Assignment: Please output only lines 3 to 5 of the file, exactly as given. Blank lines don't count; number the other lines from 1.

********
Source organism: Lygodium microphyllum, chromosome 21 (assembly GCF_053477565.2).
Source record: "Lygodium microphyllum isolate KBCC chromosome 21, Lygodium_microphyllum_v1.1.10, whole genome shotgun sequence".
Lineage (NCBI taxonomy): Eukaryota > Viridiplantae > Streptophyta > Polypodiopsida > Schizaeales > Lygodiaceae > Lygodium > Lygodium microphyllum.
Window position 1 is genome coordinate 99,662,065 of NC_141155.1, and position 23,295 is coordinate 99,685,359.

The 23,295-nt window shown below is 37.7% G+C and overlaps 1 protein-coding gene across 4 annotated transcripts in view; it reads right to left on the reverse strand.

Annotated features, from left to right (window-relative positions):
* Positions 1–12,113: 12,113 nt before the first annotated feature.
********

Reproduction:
Lineage (NCBI taxonomy): Eukaryota > Viridiplantae > Streptophyta > Polypodiopsida > Schizaeales > Lygodiaceae > Lygodium > Lygodium microphyllum.
Window position 1 is genome coordinate 99,662,065 of NC_141155.1, and position 23,295 is coordinate 99,685,359.

The 23,295-nt window shown below is 37.7% G+C and overlaps 1 protein-coding gene across 4 annotated transcripts in view; it reads right to left on the reverse strand.